Social Activism: The Religion for the Non-Religious

For a long time, I wrestled over the title of this post. My first thought was to call it, “The Cult of Social Activism”. I decided to tone it down out of the realization that one person’s cult is another person’s orthodoxy. Although, I must say, having attended sever social activist meetings, there is definitely a cult-like vibe in the air. Cult-like or not, it is most certainly a religion by any definition I can come up with.

Religion is one of those words that is greater than its entry in any dictionary. Defining it becomes a personal matter. Just consider how we use the word. We might say that a person is religious about this or that, or she practices her music religiously. Neither of these uses have to do with epistemology, or creeds, or ancient texts. They have nothing to do with gods, or priests, or parishioners. It has to do with a fervent dedication to some goal or cause. It suggests a sort of imbalance. It is one thing for a person to be a supporter of something or someone, or serious about a task; it is quite another to be religious about it.

Escaping formalized, bible-based creeds does not free one from religion; it just opens the door to different options. Being religious has no more to do with the bible than being addicted has to do with drugs. It is more a personality disorder. Clean the drugs out of a person, and they will soon find another addiction. With luck, it will be less destructive. Take away a person’s bible and he will replace it with other sacred texts. Take away his church and he will find another kind of assembly. Take away heaven and he will create a new one. Religion is something we carry within us; it is not external to us. Yes. I’m looking at me.

Without that realization, it is possible to exit one religion while falling, headlong into another, without realizing it. It is a bit like waking from a dream and starting your day, only to realize that you are still dreaming. These can be among the most disturbing types of dreams because they challenge your ability to distinguish between reality and fantasy. This type of nested dreaming can be recognized while in progress, but it takes practice and intentionality.

I have attempted to apply some of these methods to my dance with religion, and found that it is no less difficult to break away from religion than it is, a nested dream. In the case of dreams, one must recognize he is still dreaming. Sometimes, just asking the question is enough to break the spell. When assessing my progress beyond religion, I finally asked myself if I wasn’t still within the framework of religion. I found that I had made much less progress than I thought.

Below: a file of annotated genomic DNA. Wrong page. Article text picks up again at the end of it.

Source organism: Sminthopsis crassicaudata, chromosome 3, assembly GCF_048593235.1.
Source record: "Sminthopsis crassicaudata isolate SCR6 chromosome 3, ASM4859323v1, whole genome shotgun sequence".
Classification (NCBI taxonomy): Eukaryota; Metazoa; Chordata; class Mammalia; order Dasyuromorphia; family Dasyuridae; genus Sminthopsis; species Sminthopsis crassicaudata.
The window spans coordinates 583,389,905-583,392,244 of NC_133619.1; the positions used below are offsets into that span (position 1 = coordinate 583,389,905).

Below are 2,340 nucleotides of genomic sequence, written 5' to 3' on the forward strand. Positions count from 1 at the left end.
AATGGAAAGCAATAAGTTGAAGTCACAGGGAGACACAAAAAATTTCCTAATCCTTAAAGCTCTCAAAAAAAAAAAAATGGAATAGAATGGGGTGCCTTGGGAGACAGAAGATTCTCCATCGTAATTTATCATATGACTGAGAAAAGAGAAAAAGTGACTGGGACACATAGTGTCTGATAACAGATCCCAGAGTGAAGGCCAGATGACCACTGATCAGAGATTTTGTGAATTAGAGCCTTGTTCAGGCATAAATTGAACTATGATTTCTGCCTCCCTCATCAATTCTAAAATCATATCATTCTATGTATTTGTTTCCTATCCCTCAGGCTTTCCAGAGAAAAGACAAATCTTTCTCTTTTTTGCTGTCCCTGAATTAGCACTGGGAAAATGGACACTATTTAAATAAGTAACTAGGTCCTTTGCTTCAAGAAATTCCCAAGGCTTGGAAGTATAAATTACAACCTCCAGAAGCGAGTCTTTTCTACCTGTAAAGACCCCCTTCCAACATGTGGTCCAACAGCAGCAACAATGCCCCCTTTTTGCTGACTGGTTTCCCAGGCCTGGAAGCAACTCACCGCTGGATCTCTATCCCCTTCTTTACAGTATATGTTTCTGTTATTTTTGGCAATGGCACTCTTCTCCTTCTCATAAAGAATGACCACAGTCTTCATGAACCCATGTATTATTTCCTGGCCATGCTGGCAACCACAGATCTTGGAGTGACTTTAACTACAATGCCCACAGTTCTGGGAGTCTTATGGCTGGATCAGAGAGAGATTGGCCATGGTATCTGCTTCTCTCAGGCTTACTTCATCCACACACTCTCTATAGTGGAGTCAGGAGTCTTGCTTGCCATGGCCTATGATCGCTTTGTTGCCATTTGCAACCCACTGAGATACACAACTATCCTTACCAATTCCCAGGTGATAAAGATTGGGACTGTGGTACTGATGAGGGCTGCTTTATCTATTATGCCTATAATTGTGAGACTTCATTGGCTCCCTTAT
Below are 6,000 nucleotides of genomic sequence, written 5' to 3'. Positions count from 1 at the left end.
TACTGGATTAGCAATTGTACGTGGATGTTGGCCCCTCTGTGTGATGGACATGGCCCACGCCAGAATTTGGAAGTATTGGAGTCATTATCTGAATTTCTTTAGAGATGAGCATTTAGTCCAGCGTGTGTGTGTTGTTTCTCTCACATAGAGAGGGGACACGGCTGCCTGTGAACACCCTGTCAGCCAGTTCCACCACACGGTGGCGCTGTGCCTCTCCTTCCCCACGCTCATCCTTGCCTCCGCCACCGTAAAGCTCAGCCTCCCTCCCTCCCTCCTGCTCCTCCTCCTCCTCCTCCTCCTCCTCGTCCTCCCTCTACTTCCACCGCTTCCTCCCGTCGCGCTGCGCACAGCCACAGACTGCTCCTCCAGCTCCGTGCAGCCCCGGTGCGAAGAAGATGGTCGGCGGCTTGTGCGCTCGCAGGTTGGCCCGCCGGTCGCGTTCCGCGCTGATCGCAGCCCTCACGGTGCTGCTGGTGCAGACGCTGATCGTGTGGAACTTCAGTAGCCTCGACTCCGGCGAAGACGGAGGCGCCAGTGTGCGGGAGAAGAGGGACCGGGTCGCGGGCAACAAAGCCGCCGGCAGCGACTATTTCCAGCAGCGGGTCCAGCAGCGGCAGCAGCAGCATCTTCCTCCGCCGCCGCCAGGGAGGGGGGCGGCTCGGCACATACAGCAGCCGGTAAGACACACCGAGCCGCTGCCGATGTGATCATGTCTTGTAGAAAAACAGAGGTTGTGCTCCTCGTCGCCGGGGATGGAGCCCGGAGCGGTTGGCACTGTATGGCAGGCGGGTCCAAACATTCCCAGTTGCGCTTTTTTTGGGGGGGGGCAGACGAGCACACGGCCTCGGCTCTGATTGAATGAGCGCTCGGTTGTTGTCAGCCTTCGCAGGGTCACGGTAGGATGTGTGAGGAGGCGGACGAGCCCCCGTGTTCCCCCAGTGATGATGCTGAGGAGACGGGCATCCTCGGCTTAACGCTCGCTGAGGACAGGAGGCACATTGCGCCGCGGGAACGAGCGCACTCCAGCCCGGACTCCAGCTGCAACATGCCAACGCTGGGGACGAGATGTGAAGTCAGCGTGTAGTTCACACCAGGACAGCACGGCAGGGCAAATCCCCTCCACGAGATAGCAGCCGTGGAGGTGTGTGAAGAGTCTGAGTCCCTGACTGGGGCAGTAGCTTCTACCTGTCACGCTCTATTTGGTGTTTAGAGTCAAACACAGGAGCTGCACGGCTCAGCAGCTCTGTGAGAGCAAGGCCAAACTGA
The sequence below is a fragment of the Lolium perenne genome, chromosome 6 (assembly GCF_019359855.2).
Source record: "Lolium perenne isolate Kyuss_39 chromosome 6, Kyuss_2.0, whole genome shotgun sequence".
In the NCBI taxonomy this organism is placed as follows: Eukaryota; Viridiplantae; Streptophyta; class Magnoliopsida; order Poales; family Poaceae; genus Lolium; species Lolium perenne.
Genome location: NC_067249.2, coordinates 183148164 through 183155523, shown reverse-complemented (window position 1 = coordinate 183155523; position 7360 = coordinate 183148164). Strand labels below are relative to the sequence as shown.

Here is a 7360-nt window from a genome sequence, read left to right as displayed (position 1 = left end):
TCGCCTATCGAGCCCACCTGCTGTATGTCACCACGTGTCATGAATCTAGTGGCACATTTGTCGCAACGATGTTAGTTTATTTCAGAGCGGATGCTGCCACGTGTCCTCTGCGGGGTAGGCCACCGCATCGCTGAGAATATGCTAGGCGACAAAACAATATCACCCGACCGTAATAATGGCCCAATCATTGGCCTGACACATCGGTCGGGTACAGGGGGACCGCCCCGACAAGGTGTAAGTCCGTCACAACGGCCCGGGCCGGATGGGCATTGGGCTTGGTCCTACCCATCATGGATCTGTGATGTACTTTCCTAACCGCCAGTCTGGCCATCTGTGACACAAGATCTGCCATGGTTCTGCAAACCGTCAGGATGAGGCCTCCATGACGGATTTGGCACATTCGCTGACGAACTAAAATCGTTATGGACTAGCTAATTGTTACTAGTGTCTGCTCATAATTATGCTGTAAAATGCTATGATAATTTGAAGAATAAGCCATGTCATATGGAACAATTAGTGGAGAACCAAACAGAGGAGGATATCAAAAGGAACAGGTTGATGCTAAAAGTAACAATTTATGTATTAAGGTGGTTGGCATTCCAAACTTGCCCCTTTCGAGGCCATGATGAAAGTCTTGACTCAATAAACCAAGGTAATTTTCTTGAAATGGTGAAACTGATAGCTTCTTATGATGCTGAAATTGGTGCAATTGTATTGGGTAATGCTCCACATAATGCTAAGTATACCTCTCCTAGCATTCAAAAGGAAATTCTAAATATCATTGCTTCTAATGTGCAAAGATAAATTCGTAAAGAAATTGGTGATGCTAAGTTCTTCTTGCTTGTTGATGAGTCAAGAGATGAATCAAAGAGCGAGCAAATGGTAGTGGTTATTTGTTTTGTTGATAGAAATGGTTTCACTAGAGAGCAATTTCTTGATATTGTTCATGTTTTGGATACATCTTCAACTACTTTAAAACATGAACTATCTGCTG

Social activism has all of the earmarks of religion. There are tenets of faith: doctrines, if you will, that are almost as inviolable as any creed. There is a definite priesthood who are keepers of the vision, and interpreters of the doctrine. There are most definitely prophets who herald the message. There are important texts, stories, and songs that make up the sacred liturgy. Remember, though, religion is not something external to you, but something that you bring with you. Perhaps this is a good time to examine the contents of that bag of religion we schlep around so mindlessly.

First, there is the obeisance we pay to something greater than ourselves. God is not the only candidate for this role. There is humanity as a whole, some great cause, and even the universe. All make great god substitutes when trying to identify the irresistible something that is greater than ourselves. Then, there is the mission. Every religion needs a mission and a calling. You are not just a crusader; you were destined for this great work. Some would call this sense of mission a messiah complex. You are convinced that something or someone needs saving, And without you, it just wouldn’t get done.